PN Timanfaya worker pours a bucket of water into a tube that connects to the basement and immediately generates a geyser.

The almost instantaneous fire only scares spectators until they are informed of temperatures recorded a little below, 610ºC at a mere 13 meters deep.

In another measurement, the incredible temperature of 277°C just 10cm below ground.

PN Timanfaya, Mountains of Fire, Lanzarote, combustion on the Islote del Hilário

Shrub combusts in a few seconds, due to the high temperature below ground in the Islote de Hilario.

This underground furnace is impressive, not least because it survives in periods of volcanic inactivity. But compared to the long hell in the genesis of PN Timanfaya's scenarios, it is nothing but thermal.

1730 – 36 and the Volcanic Cataclysm that Generated the Extraterrestrial Domain of PN Timanfaya

Let's go back to September 1730. Lanzarote had three centuries of European colonization and a population spread over several villages.

At that time, the resistance of the indigenous majes it had long been repressed and the autonomous life of the natives nearly eradicated. The main concern of the colonists remained the attacks of the Berber pirates and privateers in the service of the British crown, in the case of Sir Walter Raleigh.

So it was until, as Father Lorenzo Curbelo recounted, “on September 1, 1730, between nine and ten at night, the land opened up at Timanfaya, two leagues from Yaiza…and a huge mountain rose from the bosom of the earth.”

PN Timanfaya, Mountains of Fire, Lanzarote

Craters collapsed from the Sea of ​​Lavas.

Thereafter and for six years, the eruptions followed one another in different craters in the southwest of the island, which confirmed a unique volcanic cataclysm.

It is estimated that about two billion cubic meters of lava and ash were dumped on what were once arable land and settlements, part of torrents that entered the Atlantic and caused Lanzarote to spread to the south and southwest.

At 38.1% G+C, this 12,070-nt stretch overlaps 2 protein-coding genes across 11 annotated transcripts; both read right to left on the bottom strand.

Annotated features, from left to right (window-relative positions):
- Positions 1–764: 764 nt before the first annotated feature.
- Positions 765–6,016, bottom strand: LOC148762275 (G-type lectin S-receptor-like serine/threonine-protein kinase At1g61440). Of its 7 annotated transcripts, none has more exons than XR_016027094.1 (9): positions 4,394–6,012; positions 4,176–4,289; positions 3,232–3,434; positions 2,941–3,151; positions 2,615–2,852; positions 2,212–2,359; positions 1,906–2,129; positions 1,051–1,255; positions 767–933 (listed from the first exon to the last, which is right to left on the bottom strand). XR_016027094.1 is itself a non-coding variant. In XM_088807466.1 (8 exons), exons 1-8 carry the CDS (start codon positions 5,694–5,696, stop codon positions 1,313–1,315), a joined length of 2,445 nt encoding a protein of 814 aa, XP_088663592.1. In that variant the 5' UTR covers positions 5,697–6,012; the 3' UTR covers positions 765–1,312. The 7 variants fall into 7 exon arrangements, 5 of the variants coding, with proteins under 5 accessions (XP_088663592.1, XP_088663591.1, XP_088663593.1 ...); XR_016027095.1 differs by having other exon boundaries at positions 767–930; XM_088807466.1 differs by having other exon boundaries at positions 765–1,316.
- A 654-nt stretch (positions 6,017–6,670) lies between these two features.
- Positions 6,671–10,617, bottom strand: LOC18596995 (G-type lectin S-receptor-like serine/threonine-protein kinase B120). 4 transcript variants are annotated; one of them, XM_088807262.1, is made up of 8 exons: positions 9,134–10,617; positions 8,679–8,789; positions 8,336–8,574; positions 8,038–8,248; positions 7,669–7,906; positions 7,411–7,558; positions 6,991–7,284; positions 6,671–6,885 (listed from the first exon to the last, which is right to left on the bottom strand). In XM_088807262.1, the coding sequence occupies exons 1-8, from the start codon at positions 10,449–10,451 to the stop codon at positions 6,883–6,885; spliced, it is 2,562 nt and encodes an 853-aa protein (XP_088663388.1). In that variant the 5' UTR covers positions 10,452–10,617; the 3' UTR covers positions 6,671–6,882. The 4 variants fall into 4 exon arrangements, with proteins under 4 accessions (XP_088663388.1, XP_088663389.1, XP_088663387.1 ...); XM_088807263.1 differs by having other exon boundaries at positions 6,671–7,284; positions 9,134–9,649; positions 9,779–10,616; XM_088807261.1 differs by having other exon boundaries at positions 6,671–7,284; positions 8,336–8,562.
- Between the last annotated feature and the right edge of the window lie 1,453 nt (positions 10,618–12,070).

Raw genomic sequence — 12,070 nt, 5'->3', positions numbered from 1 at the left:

There were no human victims but a good part of the cattle perished as a victim of toxic gases. In time, nearly half of the island's inhabitants were forced to leave. Lanzarote has become more inhospitable than it already was.

The island has recovered. No longer are the villages buried, at least the number of inhabitants in recent decades, thanks to the intensification of tourism due to its newly formed volcanic and humanized landscape.

PN Timanfaya, Fire Mountains, Lanzarote, Lava Encordoada, road between Yaiza and the entrance to the Park

A long straight straight across the lava base connects the houses of Yaiza and Uga to the entrance to PN Timanfaya.

At the end of the day, leaving the park, returning to the lodge on the east coast, we passed some of the newest residents.

After the entrance to Yaiza, before reaching the roundabout de los Camellos,

Fatah led a long caravan of his dromedaries on their way to the farm where they spent their nights blackened by the lava soil of Lanzarote.